Monday, February 20, 2017

Tundra Swan

I took a break from doing the many pieces I have in the works for my Great Basin Artist in Residency to create a lacy shawl patterned after tundra swans. They are beginning to migrate again through northern Utah and are so beautiful soaring in the sky that I had to stop and create something. I have put the pattern in my Ravelry store if anyone else wants to create one. Now back to knitting and remembering the beautiful Great Basin National Park!

Caption from pattern:

Tundra swans migrate through the Farmington Bay Waterfowl Management Area in Utah twice each year. In the fall, about 40,000 swans fly through on their way to California where they spend the winter. Then in the spring, they fly back to the Arctic tundra. With a massive wingspan of up to six feet a wedge of Tundra Swans can dominate the skies during migration. A bevy of these birds create a graceful dance in the sky.

Tuesday, December 13, 2016

Mountain Mahogany

The scent of mountain mahogany is the most powerful memory from my time spent in Great Basin National Park. September rains infused the mountain air with a wonderful licorice smell that took me a few days to realize was this ubiquitous tree. I loved the hours I spent knitting in the mountains surrounded by these trees and that smell. I created a headband that echoes the mahogany bark and reminds me of the scent every time I wear it.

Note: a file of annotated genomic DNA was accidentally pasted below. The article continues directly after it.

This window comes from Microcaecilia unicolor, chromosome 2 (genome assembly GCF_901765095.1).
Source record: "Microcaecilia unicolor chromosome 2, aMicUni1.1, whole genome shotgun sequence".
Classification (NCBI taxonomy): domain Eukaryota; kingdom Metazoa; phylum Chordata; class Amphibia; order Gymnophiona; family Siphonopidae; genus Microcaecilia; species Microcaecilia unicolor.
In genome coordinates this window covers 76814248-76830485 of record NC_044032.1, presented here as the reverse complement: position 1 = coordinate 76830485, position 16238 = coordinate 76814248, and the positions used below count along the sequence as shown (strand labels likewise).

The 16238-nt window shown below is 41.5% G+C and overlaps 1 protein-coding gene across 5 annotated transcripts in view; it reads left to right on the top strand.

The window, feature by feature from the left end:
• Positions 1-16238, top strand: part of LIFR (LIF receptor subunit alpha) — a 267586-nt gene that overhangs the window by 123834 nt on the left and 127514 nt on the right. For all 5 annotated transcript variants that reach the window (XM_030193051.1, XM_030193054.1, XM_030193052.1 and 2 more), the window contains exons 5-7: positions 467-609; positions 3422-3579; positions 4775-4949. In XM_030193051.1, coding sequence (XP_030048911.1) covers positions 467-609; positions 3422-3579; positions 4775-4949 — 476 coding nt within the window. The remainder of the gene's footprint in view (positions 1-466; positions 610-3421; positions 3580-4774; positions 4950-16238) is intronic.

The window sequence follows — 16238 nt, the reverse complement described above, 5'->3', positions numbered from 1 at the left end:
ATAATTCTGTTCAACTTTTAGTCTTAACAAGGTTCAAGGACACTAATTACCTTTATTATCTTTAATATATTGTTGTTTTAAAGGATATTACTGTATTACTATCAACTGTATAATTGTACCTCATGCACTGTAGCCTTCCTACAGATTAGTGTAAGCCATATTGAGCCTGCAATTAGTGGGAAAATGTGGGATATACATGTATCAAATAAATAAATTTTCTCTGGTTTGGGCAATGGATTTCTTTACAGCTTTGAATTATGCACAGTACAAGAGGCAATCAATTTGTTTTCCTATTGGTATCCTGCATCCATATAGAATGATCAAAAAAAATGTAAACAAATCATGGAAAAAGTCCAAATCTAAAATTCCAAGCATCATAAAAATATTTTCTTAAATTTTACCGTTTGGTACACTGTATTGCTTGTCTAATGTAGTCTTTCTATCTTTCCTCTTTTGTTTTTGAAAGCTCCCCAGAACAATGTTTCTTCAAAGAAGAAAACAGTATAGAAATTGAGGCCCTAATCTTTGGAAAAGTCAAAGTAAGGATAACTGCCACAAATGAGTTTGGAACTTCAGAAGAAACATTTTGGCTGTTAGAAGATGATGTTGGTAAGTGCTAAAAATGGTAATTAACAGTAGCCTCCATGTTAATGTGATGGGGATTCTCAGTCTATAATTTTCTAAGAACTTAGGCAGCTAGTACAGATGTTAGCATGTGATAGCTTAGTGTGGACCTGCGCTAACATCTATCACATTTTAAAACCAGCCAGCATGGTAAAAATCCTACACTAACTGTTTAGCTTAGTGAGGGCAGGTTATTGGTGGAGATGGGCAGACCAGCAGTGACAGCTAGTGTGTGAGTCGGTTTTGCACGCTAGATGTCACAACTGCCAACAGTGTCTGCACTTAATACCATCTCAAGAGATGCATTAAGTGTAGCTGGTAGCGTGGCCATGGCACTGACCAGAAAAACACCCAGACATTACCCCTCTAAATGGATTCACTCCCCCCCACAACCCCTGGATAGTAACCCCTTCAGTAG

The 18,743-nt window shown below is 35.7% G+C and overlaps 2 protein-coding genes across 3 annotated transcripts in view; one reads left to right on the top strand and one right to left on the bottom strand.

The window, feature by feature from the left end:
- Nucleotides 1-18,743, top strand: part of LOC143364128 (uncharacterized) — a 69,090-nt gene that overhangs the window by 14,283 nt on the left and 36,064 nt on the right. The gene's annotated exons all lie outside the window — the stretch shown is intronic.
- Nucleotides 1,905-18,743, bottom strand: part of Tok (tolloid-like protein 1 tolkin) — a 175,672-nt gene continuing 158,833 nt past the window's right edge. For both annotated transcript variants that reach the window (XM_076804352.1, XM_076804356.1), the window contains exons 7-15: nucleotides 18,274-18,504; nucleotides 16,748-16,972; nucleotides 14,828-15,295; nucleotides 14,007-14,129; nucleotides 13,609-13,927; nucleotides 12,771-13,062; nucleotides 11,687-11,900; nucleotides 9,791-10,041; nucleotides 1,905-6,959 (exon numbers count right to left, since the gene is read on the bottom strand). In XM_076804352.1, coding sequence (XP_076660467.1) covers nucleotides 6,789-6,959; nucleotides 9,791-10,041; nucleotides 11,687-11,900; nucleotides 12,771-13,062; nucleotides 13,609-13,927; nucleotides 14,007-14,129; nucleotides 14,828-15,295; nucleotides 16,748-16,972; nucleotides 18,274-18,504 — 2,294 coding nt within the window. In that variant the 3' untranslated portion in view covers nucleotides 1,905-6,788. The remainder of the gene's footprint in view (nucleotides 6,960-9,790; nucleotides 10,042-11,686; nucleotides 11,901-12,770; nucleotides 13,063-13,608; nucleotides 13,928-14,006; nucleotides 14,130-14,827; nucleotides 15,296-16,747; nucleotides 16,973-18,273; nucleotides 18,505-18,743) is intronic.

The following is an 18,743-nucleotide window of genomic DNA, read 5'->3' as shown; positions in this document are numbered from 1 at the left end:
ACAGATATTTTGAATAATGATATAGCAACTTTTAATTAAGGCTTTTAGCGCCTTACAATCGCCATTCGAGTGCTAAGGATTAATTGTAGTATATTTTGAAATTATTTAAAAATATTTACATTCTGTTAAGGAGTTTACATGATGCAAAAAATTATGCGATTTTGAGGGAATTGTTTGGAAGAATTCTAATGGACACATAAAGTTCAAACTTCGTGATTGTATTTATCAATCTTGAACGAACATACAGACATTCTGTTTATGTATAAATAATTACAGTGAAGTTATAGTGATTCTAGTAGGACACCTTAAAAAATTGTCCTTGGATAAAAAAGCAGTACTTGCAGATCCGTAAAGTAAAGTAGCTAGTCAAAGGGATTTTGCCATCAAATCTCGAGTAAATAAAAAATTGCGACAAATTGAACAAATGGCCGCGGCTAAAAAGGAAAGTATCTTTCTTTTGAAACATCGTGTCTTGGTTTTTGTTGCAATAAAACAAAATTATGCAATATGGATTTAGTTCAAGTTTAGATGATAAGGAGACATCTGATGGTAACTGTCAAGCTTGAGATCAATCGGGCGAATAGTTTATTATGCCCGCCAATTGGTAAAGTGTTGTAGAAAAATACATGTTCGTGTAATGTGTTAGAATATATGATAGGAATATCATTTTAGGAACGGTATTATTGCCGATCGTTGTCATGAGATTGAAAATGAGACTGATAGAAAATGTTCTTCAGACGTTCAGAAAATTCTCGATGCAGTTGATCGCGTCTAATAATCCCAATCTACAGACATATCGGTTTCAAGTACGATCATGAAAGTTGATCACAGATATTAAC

Info from the pattern: Mountain mahogany is not a true mahogany but instead is in the rose family. It gets its name from the dense, heavy wood, which sinks in water. This shrubby, slow-growing tree thrives where other plants struggle: rocky, gravelly slopes in high mountain areas, with little water and plenty of sun. When it rains, the sweet licorice smell of the mountain mahogany infuses the air, encapsulating you in the landscape. This artwork was produced under the Darwin Lambert Artist in Residence Program at Great Basin National Park.

Saturday, November 26, 2016

Great Basin Sky

As an official Dark Sky Park, Great Basin National Park has some of the most beautiful views of the night sky. The early fall constellations provide the best of both worlds with summer constellations still visible but winter constellations beginning to make their debut. Still having the opportunity to be enveloped by starlit skies is one reason our national parks really are America’ greatest idea. This artwork was produced under the Darwin Lambert Artist in Residence Program at Great Basin National Park.

The cowl is made with beautiful ombré yarn from Wollelfe and crystal beads lined with silver for the stars. It is officially my new favorite pattern.

Sunday, November 20, 2016


While hiking up Pole Canyon in Great Basin National Park, I rounded a bend of pines and aspens and came across a grove of horsetail that took me by surprise. The delight at seeing these plants of my childhood made me stop in thought. The fascination of how they grew (and how they pulled apart) came back to me from my youth. Did you know that the spacing of the nodes inspired John Napier to discover logarithms? I wanted to capture this childlike wonder in a scarf for kids and adults alike. Before I was even finished, Tommy had already claimed it as his own.

Monday, November 7, 2016

Leave No Trace